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May is National Stroke Awareness Month – How does a Caregiver Help After a Stroke?

May- National Stroke Awareness Month

Spread the word that May is National Stroke Awareness Month! The survivor of a stroke is at a higher risk of a second stroke so it can be important to recognize the signs. The quicker you are able to recognize that someone is having a stroke, the more likely that you will be able to save their life. Do you know how to spot the signs of a stroke? A stroke is treatable if you act F.A.S.T. This is the acronym that we memorize to remember the signs of a stroke. Try to recognize the following:

  • F – Does one side of the FACE droop?
  • A - Does the ARM drift downward?
  • S – Does the SPEECH sound slurred or strained?
  • T – There’s not a lot of TIME, so Call 911.

If you have a family member that is a stroke survivor, then you probably have quite a few questions about how a caregiver can help after a stroke. Their recovery may take months or even years, and it is important to plan for how you will manage your new role as a family caregiver. Remember that caregiving can be overwhelming regardless of the reason, but caring for a family member after a stroke presents its own set of challenges.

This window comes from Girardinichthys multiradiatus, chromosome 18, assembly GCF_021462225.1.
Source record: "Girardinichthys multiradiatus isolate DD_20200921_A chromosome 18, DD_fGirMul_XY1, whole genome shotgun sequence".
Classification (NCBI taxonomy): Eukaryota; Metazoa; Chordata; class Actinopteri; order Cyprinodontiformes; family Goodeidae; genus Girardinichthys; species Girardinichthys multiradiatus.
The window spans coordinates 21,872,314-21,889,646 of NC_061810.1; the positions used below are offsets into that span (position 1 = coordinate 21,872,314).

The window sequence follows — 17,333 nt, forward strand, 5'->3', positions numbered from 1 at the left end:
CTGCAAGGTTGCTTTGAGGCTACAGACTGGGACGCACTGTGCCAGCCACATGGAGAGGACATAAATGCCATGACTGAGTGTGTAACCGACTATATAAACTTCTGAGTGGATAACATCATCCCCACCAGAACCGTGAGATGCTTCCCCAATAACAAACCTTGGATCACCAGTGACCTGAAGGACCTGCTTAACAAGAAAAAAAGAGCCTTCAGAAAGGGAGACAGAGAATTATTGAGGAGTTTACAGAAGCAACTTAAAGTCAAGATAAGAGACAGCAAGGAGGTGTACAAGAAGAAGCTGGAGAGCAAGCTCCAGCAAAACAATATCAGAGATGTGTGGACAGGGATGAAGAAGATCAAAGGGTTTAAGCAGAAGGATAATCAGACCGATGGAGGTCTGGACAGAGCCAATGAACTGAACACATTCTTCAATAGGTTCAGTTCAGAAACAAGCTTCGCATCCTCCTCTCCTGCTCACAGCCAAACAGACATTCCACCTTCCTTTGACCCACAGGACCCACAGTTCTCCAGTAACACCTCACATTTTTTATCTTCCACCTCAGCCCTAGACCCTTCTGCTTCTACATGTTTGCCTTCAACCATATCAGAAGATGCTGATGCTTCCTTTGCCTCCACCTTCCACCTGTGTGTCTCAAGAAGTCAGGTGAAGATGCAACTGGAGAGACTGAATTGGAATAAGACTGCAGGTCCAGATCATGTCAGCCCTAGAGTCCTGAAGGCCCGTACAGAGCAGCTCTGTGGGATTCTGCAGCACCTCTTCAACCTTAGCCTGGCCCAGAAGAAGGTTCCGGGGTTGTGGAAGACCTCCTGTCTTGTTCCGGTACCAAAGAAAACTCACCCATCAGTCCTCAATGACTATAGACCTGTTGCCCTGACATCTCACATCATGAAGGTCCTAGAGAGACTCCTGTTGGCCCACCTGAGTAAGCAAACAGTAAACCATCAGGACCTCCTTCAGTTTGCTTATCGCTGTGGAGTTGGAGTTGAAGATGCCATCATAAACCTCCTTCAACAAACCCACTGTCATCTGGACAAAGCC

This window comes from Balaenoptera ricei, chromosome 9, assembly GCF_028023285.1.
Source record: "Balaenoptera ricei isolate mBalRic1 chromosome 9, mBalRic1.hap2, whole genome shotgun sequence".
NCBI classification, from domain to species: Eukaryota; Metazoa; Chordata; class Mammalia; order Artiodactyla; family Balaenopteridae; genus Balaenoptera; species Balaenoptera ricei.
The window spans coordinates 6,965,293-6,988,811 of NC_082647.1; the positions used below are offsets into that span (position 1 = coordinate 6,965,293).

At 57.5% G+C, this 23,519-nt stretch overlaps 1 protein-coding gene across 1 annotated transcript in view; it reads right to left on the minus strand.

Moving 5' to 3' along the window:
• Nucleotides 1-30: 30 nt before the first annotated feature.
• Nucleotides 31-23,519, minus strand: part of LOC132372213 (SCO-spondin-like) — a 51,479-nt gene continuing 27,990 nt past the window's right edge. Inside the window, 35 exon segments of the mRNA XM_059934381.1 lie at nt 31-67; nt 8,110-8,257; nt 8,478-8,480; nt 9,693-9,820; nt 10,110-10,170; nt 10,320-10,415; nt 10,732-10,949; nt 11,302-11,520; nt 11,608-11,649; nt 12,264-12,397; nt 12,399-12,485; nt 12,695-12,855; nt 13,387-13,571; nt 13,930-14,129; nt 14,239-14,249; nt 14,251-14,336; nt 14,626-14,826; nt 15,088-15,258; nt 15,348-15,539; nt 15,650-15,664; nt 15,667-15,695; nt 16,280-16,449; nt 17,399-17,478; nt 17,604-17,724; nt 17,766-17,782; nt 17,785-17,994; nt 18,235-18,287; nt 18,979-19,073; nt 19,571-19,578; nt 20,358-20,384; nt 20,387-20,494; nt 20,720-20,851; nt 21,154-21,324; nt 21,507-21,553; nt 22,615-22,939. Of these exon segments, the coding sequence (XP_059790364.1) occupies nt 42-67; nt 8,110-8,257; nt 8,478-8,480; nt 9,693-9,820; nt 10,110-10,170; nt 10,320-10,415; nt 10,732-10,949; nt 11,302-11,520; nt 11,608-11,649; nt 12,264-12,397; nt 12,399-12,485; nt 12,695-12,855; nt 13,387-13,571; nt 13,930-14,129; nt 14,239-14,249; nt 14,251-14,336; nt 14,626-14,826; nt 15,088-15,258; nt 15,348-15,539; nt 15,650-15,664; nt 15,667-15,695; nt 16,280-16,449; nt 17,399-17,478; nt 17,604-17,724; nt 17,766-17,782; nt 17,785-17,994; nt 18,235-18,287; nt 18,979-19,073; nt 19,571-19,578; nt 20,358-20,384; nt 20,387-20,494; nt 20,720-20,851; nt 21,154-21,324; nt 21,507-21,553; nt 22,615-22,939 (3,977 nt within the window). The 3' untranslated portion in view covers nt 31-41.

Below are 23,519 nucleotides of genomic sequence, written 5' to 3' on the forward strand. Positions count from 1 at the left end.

What To Expect When Your Loved One is Recovering from A Stroke

A stroke can be debilitating, and just like any other significant health problem the physical, mental, and emotional side effects are something that any caregiver should be prepared for. According to the Centers for Disease Control and Prevention, here are some common conditions that may occur for your loved one after a stroke:

  • Weakness or Paralysis: This can be an issue for about 80% of stroke victims. While many people assume that an entire side of the body can be affected, there are many victims that just see reduced movement in a single arm or leg. The part of the brain that suffered the stroke is a major determining factor in the side effects.
  • Complications with Balance and Coordination: The survivor of a stroke can struggle when trying to do the most common things such as sitting down, standing up, or walking. Even when the individual has sufficient muscle strength, their balance and coordination may prevent them from moving as quickly as they usually do.